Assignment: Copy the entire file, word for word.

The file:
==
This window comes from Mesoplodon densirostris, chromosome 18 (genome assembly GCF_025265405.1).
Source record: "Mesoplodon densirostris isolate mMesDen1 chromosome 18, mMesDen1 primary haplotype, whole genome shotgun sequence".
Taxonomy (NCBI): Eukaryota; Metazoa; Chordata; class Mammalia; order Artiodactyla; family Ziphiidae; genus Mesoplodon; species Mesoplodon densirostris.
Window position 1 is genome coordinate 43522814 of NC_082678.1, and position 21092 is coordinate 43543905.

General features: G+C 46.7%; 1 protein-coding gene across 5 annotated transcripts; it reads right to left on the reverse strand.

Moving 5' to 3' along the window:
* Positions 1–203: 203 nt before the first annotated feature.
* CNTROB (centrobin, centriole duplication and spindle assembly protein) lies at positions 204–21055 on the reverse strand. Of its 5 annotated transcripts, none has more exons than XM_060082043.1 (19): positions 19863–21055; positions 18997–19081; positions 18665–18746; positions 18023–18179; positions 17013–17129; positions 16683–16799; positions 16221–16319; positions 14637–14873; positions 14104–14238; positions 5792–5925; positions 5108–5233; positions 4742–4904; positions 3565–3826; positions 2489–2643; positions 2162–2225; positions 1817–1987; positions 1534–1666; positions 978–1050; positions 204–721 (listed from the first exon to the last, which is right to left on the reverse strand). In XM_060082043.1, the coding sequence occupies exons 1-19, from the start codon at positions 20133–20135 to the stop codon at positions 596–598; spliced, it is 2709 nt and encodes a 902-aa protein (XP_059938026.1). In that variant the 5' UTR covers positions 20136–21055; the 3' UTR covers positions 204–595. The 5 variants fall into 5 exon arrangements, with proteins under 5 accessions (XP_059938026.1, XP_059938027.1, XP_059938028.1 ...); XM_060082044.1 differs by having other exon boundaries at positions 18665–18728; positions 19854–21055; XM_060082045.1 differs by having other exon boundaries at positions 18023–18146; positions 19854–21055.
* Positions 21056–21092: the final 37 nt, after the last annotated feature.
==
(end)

This window comes from Mesoplodon densirostris, chromosome 18 (genome assembly GCF_025265405.1).
Source record: "Mesoplodon densirostris isolate mMesDen1 chromosome 18, mMesDen1 primary haplotype, whole genome shotgun sequence".
Taxonomy (NCBI): Eukaryota; Metazoa; Chordata; class Mammalia; order Artiodactyla; family Ziphiidae; genus Mesoplodon; species Mesoplodon densirostris.
Window position 1 is genome coordinate 43522814 of NC_082678.1, and position 21092 is coordinate 43543905.

General features: G+C 46.7%; 1 protein-coding gene across 5 annotated transcripts; it reads right to left on the reverse strand.

Moving 5' to 3' along the window:
* Positions 1–203: 203 nt before the first annotated feature.
* CNTROB (centrobin, centriole duplication and spindle assembly protein) lies at positions 204–21055 on the reverse strand. Of its 5 annotated transcripts, none has more exons than XM_060082043.1 (19): positions 19863–21055; positions 18997–19081; positions 18665–18746; positions 18023–18179; positions 17013–17129; positions 16683–16799; positions 16221–16319; positions 14637–14873; positions 14104–14238; positions 5792–5925; positions 5108–5233; positions 4742–4904; positions 3565–3826; positions 2489–2643; positions 2162–2225; positions 1817–1987; positions 1534–1666; positions 978–1050; positions 204–721 (listed from the first exon to the last, which is right to left on the reverse strand). In XM_060082043.1, the coding sequence occupies exons 1-19, from the start codon at positions 20133–20135 to the stop codon at positions 596–598; spliced, it is 2709 nt and encodes a 902-aa protein (XP_059938026.1). In that variant the 5' UTR covers positions 20136–21055; the 3' UTR covers positions 204–595. The 5 variants fall into 5 exon arrangements, with proteins under 5 accessions (XP_059938026.1, XP_059938027.1, XP_059938028.1 ...); XM_060082044.1 differs by having other exon boundaries at positions 18665–18728; positions 19854–21055; XM_060082045.1 differs by having other exon boundaries at positions 18023–18146; positions 19854–21055.
* Positions 21056–21092: the final 37 nt, after the last annotated feature.